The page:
A man whose truck was stolen from his driveway is now apparently on the hook to pay thousands in order to get it back.
Jay Daniels, an HVAC repairman for the New Rochelle School District, has been without his pickup truck for more than a year. What’s particularly frustrating is he knows where the truck is, but has been unable to get it back.
It all began on April 3, 2020, when he looked out the window of his Yonkers home and noticed his 2007 GMC Sierra was not where he’d parked it.
It was stolen overnight.
Daniels reported the theft to the Yonkers Police Department, which put out an alert to the surrounding police departments.
Six months passed without any word about his truck. Finally, on Oct. 15, he received a telephone message from Yonkers police. It said, “The New York City Police Department recovered the car.”
It was being stored at D and M Towing in the Bronx.
“I called the towing company figuring I’m going to pick it up,” Daniels said. “They tell me I owe them $3,000 in storage fees. My jaw hit the ground.”
When he asked why the charge was so high, he was told his truck has been sitting in the tower’s garage since April 4, 2020, the day after it was stolen.
“I couldn’t understand it. It’s crazy,” said, Daniels. “Why didn’t they contact me to say ‘we recovered your vehicle, come and get it?'”
It turns out his pickup had been left, by the thief, in the fire lane across from a firehouse at W. 139th Street.
An NYPD spokesperson told PIX11, “Officers issued a parking summons, which does not require a license plate check, and resumed patrol.”
Later that same day, because the pickup had not been moved and was blocking the exit used by the fire engine, a firefighter called nearby D and M towing at 859 Edgewater Rd. in the Bronx.
Consumer Affairs Department regulations require tow truck companies to “notify the local [police] precinct with two hours” of the tow.
D and M’s owner, Daniel Orozco, told PIX11, because of the pandemic, the driver was not allowed into the precinct, but an officer came out and was shown the towing receipt. The NYPD disputes that.
“We have no record of this vehicle being towed from the location on the date in question,” the NYPD said.
If police had been notified, the spokesperson said, the precinct would have checked the plate and discovered it was stolen — and Daniels would have gotten his truck back in one day.
Instead, it was towed to D and M’s garage the day after the theft and sat there for six months, with the NYPD allegedly knowing nothing about it — and neither did Daniels.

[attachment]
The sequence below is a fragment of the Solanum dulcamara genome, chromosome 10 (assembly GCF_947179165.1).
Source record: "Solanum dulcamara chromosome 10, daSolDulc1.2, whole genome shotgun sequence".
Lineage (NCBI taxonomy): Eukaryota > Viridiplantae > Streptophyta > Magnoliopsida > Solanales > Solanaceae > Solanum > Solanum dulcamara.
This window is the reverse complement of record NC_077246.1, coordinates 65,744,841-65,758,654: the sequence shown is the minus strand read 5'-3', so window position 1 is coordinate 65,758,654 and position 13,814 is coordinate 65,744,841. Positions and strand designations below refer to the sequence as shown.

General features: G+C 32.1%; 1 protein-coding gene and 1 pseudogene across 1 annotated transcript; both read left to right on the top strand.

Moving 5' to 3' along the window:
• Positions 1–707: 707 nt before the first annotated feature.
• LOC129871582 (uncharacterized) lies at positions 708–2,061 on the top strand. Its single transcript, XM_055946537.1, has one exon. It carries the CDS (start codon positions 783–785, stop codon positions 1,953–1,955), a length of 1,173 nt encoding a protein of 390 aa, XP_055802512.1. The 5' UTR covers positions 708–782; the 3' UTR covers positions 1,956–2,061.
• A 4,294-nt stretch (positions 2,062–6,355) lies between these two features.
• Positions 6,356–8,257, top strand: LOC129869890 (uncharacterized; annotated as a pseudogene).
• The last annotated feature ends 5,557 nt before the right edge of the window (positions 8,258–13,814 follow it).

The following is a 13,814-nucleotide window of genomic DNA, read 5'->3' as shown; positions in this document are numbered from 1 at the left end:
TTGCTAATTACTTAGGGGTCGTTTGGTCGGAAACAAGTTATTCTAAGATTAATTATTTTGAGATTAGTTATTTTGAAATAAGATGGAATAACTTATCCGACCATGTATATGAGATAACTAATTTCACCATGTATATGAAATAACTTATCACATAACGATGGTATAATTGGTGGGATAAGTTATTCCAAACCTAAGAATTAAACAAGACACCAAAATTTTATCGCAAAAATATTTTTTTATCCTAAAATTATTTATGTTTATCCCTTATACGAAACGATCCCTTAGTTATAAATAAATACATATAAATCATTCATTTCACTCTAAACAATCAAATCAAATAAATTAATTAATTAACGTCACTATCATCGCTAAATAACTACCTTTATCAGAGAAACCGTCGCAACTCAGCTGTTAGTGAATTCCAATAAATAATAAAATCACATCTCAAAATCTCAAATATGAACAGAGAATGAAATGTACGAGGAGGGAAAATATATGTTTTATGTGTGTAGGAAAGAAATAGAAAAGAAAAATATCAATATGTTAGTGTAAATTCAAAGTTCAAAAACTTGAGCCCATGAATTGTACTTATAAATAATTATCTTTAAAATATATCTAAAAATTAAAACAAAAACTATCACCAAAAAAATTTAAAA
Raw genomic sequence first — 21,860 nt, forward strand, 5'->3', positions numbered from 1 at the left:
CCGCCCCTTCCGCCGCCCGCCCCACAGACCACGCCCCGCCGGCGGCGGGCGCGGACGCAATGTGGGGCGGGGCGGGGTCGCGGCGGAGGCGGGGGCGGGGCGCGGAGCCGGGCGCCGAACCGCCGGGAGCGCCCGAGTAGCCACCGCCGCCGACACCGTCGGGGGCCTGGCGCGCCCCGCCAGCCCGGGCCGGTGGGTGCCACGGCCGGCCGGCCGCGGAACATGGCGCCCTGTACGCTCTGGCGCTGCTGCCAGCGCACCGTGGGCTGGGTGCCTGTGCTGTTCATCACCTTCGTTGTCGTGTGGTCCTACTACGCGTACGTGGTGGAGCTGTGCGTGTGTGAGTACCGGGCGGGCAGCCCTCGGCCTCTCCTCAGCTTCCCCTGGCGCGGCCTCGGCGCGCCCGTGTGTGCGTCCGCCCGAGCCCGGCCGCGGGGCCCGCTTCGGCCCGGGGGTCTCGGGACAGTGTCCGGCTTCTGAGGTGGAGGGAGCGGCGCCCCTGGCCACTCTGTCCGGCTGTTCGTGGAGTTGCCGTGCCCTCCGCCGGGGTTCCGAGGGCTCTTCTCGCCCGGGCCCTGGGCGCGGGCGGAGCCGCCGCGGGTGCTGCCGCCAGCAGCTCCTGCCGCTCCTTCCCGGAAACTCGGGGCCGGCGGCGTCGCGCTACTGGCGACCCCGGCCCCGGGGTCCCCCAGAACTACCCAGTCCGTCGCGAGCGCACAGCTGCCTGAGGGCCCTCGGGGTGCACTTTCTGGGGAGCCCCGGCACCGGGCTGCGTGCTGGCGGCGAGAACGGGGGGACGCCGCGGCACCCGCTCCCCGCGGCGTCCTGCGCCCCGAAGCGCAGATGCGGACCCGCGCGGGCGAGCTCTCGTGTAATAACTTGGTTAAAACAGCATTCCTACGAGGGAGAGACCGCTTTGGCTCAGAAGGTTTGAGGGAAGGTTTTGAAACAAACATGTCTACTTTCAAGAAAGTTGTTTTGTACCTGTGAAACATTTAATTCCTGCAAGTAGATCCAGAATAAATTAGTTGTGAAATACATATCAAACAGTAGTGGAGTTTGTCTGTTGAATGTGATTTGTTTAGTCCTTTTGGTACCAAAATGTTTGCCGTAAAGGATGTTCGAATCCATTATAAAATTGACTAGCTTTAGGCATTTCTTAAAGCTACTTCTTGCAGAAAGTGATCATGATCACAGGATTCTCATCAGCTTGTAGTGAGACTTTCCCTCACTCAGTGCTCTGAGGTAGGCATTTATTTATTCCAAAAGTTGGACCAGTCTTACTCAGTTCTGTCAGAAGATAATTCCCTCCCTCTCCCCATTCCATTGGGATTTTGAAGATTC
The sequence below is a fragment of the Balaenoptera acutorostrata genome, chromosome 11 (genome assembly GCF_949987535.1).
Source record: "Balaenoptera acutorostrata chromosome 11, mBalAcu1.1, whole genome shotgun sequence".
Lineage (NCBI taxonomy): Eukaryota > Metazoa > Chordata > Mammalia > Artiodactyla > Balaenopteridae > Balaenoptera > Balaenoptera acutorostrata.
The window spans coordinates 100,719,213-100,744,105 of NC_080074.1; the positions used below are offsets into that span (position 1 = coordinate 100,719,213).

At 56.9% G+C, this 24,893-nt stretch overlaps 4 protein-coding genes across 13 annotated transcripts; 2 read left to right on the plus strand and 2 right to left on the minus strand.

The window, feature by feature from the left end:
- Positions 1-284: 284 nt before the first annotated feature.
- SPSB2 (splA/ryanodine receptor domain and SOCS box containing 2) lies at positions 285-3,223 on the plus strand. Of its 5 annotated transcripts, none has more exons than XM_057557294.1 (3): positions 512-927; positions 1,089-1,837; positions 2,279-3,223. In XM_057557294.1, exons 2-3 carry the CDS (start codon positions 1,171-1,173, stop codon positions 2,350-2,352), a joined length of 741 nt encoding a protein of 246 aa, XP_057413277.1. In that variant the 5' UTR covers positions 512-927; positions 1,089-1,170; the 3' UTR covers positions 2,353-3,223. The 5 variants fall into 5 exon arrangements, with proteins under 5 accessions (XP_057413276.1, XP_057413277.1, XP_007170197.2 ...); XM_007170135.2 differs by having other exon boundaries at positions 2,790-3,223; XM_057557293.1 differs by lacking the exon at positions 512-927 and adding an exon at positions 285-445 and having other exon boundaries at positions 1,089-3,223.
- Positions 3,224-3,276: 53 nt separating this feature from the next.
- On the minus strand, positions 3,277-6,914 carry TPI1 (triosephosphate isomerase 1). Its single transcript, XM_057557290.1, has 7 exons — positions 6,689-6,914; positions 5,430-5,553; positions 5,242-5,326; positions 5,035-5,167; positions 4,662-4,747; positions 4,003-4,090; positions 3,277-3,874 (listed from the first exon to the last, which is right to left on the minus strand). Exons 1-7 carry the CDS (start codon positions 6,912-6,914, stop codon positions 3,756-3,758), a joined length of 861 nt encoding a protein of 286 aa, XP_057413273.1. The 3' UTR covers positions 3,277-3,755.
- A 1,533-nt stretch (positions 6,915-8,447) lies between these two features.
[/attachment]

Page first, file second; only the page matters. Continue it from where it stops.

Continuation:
What took so long? Marie Orozco, the owner’s wife said part of the problem was COVID-19.
“Since mid-March, the business was closed due to the pandemic. My husband was infected with the virus for more than three months,” she said.
She claims after D and M reopened in July, her husband went to the 40th Precinct to try to find out “who the (truck’s) owner was and be able to send a letter to him,” she said. The precinct didn’t provide any info, she said.
The NYPD said it has no evidence that visit took place — or of the information being requested at all.
“The NYPD did not become aware that this vehicle was stolen until Oct. 15, 2020, when a tow operator notified the 40th Precinct in the Bronx,” an official said.
Three months after D and M asked for $3,000 to release the truck, and Daniels refused to pay, he received a bill totaling more than $9,000 in storage fees for 267 days at $35 per day. The 267 days includes all the time the business was closed. The $35 rate is significantly higher the Consumer Affairs $27 dollar maximum for storage.
However, after investigating, the Department of Consumer Affairs, which licenses towers and regulates the tow truck industry, concluded its jurisdiction did not apply to this case because “the tow was from a fire lane across from a firehouse.” DCA told PIX11 to contact the NYC Department of Transportation.
We did, but the DOT said its towing rates and rules do not apply to private tow truck companies.
The departments released a joint statement:
“Unfortunately, this is a unique situation that is not clearly outlined in the City’s towing regulations. We will be taking a closer look at these regulations with our sister agencies.”
D and M has told a DCA mediator it will release Daniels’ pickup for $4,000. He refuses to pay and had to take out a loan to buy another truck for work.
“I just want my vehicle back,” he said. “I mean, we didn’t make any mistakes. Somebody obviously dropped the ball…Within less than a week, I could have had my vehicle back, and here it is over a year later.”
D and M Towing is threatening to sell the truck at auction. It’s not clear if it has any right to do so.
Daniels never signed an agreement to have it towed or pay storage fees.
We’ll continue investigating and keep you posted.
If you have a comment or story idea, email Arnold Diaz at Arnold.Diaz@pix11.com.